Al Capone, Anish Kapoor, Arts, Brunch, Chicago, Cloud Gate, Grant Park, Green Mill Cocktail Lounge, Jazz, Millennium Park, Museum of Contemporary Art, The Chicago Institute of Art, The Hampton Social, Travel
Frankly, I can’t believe it took me 23 years to get to Chicago. It’s got art, a hip food scene, great shopping, and a violent criminal history, everything I love in a travel destination! Last weekend I took a three-day trip to Chicago and fell in love with the sprawling, vibrant, artsy city. It retains the bones of its industrial heritage but with the aesthetic and public programming improvements of a great metropolis. I imagine winter is the worst time to visit Chicago. I lucked out with 35-and-sunny days, but I’ve heard it can get pretty bitter cold through March. That said, I took a brief walk down Navy Pier and I’m betting it’s a traveler’s paradise in the summer. Boasting a huge ferris wheel, food vendors, performance space, and a view of the lake that looks just enough like the ocean to appease this East Coaster, the pier has all the trappings of a summertime carnival. Naturally I spent most of my time soaking in all the art the city has to offer. The Basim Magdy exhibit at the Museum of Contemporary Art was particularly striking from a curatorial standpoint. The bold but minimalist wall designs perfectly compliment the pop sensibilities of the Egyptian artist. For fans of Japanese animation, an exhibit on the animation of Takashi Murakami opens June 6.
This piece featured abstract images of war with quotes telling an apocalyptic love story. This quote stuck with me most, “He saw landscapes as financial opportunities, she saw children playing around countryside houses.” This really speaks to having an analytical versus emotional attitude towards art and romance. One evening I hit up Green Mill Cocktail Lounge, a jazz bar famous for being one of Al Capone’s favorite haunts. The tunnels underneath the lounge that he used to evade authorities and knock off enemies still exist. Unfortunately they’re closed to the public and I couldn’t sweet talk my way into them. The lounge still has an old-world ’20s vibe with leather bar seats, booths, and painted murals on the walls. Performers do 3-4 sets over a 4 hour period and if you come on the hour you have a better chance of getting in as people filter out between performances.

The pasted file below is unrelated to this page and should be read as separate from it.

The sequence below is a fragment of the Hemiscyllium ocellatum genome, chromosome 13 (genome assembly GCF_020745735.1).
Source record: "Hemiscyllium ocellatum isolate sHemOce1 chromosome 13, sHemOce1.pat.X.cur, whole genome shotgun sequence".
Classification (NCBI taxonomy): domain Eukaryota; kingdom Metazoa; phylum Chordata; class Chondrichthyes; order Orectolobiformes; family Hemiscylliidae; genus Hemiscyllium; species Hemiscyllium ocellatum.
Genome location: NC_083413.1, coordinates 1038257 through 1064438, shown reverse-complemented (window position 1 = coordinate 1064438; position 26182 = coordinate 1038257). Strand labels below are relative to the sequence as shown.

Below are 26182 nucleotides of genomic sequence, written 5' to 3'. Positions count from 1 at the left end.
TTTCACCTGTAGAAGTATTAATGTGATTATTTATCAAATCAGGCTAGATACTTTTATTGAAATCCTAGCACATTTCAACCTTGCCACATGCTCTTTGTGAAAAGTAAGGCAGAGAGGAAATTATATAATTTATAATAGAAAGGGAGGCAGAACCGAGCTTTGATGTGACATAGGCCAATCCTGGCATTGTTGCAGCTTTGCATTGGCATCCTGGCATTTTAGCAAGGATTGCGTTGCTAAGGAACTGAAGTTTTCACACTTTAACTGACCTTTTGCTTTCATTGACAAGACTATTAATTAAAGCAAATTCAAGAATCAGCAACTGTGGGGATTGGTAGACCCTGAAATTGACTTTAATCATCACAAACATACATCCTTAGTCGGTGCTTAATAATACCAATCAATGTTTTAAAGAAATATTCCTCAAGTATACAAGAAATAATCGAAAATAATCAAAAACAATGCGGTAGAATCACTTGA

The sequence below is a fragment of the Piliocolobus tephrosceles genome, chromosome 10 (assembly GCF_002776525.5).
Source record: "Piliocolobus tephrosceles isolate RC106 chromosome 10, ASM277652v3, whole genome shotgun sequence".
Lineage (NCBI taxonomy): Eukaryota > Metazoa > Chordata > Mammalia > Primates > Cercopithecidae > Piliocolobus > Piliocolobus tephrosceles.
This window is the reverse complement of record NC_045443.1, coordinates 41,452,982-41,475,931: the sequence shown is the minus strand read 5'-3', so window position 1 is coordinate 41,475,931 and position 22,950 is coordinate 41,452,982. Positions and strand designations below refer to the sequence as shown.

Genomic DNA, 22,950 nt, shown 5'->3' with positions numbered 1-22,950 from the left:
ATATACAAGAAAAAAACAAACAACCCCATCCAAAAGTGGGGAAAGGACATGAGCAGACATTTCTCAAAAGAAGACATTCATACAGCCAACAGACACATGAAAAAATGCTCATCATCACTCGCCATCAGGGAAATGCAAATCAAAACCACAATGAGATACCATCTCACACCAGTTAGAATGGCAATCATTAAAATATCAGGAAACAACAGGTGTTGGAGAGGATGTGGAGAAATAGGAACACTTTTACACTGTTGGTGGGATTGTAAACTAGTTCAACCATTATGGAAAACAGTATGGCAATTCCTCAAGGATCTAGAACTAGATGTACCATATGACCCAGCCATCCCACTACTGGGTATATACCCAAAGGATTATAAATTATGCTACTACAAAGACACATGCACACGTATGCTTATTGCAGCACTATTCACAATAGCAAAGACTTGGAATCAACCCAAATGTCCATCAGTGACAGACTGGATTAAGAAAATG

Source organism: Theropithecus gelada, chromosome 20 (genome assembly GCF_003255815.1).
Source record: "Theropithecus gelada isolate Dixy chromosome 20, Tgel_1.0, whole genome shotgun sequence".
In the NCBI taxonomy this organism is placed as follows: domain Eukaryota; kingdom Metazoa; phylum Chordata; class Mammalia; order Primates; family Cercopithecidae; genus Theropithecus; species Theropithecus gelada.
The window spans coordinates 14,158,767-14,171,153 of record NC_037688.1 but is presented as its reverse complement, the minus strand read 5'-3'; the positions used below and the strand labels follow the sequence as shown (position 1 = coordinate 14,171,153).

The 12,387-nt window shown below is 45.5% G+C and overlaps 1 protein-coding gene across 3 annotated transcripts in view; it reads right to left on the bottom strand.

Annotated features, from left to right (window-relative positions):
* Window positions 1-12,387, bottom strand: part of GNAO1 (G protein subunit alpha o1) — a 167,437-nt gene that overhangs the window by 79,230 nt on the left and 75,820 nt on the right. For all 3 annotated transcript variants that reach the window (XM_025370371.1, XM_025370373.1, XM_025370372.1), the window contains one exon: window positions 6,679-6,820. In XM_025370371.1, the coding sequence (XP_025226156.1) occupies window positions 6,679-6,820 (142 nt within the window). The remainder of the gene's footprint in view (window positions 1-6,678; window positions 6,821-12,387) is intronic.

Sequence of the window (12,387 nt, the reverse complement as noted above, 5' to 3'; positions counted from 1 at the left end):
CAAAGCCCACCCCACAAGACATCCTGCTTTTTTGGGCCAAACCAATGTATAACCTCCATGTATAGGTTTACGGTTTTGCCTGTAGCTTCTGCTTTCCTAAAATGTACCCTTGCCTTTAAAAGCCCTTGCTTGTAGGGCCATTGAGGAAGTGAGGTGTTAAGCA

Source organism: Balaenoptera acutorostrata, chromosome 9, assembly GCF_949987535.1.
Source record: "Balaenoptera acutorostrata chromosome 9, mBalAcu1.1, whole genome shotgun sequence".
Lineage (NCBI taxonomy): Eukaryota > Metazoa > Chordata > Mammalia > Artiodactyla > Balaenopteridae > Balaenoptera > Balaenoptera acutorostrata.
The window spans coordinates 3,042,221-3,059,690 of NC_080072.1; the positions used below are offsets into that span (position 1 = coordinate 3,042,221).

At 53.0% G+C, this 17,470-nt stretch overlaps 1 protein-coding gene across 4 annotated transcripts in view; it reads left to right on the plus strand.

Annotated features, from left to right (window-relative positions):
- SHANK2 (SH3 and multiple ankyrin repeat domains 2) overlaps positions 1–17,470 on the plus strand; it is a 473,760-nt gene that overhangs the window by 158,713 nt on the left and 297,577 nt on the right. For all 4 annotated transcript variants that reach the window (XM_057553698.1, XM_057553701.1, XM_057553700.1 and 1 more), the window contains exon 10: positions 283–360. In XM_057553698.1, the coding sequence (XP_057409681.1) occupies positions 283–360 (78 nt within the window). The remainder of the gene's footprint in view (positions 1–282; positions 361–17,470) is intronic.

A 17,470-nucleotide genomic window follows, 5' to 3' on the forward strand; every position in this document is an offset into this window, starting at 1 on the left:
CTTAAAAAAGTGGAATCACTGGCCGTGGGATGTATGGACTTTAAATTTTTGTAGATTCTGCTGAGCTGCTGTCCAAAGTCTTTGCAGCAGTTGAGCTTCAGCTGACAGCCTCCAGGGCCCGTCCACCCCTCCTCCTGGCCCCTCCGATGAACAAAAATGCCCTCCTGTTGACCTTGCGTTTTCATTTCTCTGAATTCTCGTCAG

On my art tour I couldn’t miss The Art Institute of Chicago, known for pieces like Nighthawks by Edward Hopper, Sunday Afternoon on the Island of La Grande Jatte by Georges Seurat, and American Gothic by Grant Wood. Per my tastes, I sought out their solid collection of Goya portraits and prints. Most of their prints are off view but they do have out the Friar Pedro and El Maragato series. Chagall’s stained glass triptych is also a must-see.
This colored garage was an off-the-beaten-path photo opp, but it represents a thriving street art scene. Most of the murals are condensed in the Wabash Arts Corridor on – surprise – Wabash Street. Called a “living, urban canvas,” the street has different murals every block to engage students and local artists in Chicago’s cultural landscape. The arts corridor will be hosting docent-led tours, live music, and the unveiling of new murals during Columbia’s Manifest Urban Arts Festival on May 13th. Chicago houses a vibrant food scene, but being a blogger I was most interested in restaurants that were both delicious and instagrammable. The Hampton Social takes the cake for most ‘grammable spot, and the seafood inspired brunch was well worth the hype. Even as a Boston-based fish snob, the open-faced Lobster BLT with a fried egg made me swoon. And, of course, I had to swing by Anish Kapoor’s Cloud Gate in Millennium Park. Millennium, and the bordering Grant Park, are beautiful, European-style gardens that merit a visit, and if it’s summertime, a picnic. Conveniently, the Wabash Arts Corridor and the Art Institute are all within walking distance of the parks.